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What should I do if law enforcement or police officer agents come to question me?
1. YOU DO NOT HAVE TO TALK TO THE POLICE, FBI, INS, OR ANY OTHER LAW
ENFORCEMENT AGENT OR
INVESTIGATOR. You do not have to talk to anyone: on the street, at your home or office, if you've been arrested, or
even if you're in jail. Only a judge has the legal authority to order you to answer questions. You have the right to have an
attorney present during questioning. Request One!
2. YOU DO NOT HAVE TO LET POLICE OR OTHER LAW ENFORCEMENT AGENTS INTO YOUR
OFFICE UNLESS THEY HAVE A SEARCH WARRANT OR ARREST WARRANT. Demand to see the warrant. The
warrant must specifically describe the place to be searched and the things to be seized. If they have a warrant, you
cannot stop them from entering and searching, but you should still tell them that you do not consent to a search. This
will limit them to the scope of the search authorized by the warrant.
3. IF THEY DO PRESENT A WARRANT, YOU HAVE THE RIGHT TO MONITOR THEIR SEARCH
You have the right to observe what they do. You have the right to ask them for their names and titles. Take written notes
including their names, badge numbers, and what agency they are from. Have your friends who are present act as wit-nesses.
Give this information to your lawyer. A warrant does not give the government the right to question, nor does it
obligate you to answer questions.
4. IF THE POLICE OR FBI OR INS OR ANYONE ELSE TRIES TO QUESTION YOU OR TRIES
TO ENTER YOUR
HOME WITHOUT A WARRANT, JUST SAY NO! Police and other law enforcement agents are very skilled at getting
information from people. Many people are afraid that if they refuse to cooperate, it will appear as if they have something
to hide. Don't be fooled. The police are allowed to (and do) lie to you. Although agents may seem nice and pretend to be
on your side, they are likely to be intent on learning about the habits, opinions, and affiliations of people not suspected of
wrongdoing, with the end goal of stopping political activity with which the government disagrees. Trying to answer
agents' questions, or trying to "educate them" about your cause can be very dangerous. You can never tell how a
seemingly harmless bit of information that you give them might be used and misconstrued to hurt you or someone else.
5. IF YOU ARE STOPPED ON THE STREET, ASK IF YOU ARE FREE TO GO. If you are
stopped by the police, ask
them why. If they do not have a good reason for stopping you, or if you find yourself chatting for more than about a
minute, ask "Am I under arrest, or am I free to go." If they do not state that you are under arrest, tell them that you do not
wish to continue speaking with them and that you are going to go about your business. Then do so.
6. ANYTHING YOU SAY TO THE POLICE, FBI, INS, ETC. WILL BE USED AGAINST YOU AND
you've been arrested, you cannot talk your way out of it! Don't try to engage the cops in dialogue or respond to their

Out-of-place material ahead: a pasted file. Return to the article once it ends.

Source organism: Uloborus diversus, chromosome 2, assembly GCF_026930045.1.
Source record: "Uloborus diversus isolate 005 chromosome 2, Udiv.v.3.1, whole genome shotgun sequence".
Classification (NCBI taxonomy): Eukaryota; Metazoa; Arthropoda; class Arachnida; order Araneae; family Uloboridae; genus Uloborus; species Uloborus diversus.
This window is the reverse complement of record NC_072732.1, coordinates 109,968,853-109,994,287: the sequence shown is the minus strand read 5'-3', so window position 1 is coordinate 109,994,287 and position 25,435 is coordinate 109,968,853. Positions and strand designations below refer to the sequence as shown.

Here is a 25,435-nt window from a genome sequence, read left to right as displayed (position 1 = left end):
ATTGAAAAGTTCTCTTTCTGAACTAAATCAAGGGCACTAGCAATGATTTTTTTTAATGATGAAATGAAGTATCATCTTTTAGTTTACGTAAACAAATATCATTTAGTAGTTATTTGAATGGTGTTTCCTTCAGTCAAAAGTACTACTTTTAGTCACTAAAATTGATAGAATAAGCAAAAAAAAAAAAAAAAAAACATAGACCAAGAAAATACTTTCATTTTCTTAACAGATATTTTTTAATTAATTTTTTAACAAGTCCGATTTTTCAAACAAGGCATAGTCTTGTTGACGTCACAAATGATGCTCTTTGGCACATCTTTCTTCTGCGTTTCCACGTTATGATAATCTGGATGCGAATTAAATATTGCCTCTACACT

accusations. Ask for a lawyer. Once you ask for a lawyer you cannot be asked anymore questions until your lawyer
7. THE FBI MAY THREATEN YOU WITH A GRAND JURY SUBPOENA IF YOU DON'T TALK TO
THEM. They may
give you a subpoena anyway, so anything you tell them may permit them to ask you more detailed questions later. You
may also have legal grounds to refuse to answer questions before a grand jury. If you are given a grand jury subpoena,
you should call a lawyer immediately (see contact information at the end). Tell your friends and movement groups about
the subpoena and discuss how to respond. Do not try to deal with this alone. 5
8. IF YOU ARE NERVOUS ABOUT SIMPLY REFUSING TO TALK, TELL THEM TO CONTACT
YOUR LAWYER. They should stop trying to question you once you announce your desire to consult
a lawyer. You do not have to already have one. Remember to get the name, agency, and telephone number of
any investigator who visits you.
How should I respond to threatening letters or calls?
If your home or office is broken into, or threats have been made against you, your organization, or someone
you work with, share this information with everyone affected. Take immediate steps to increase personal and
office security. You should discuss with your organization and with a lawyer whether and how to report such
incidents to the police and the advisability of taking other legal action. If you decide to make a report, do not
do so without a lawyer present.
What if I suspect surveillance?
Prudence is the best course, no matter who you suspect, or what the basis of your suspicion. Do not hesitate
to confront suspected agents politely, in public, with at least one other person present, and inquire about their
business. If the suspect declines to answer, he or she at least now knows that you are aware of the surveil-lance.
If you suspect government agents are monitoring you, or are harassing you, report this as described at
the end of this packet.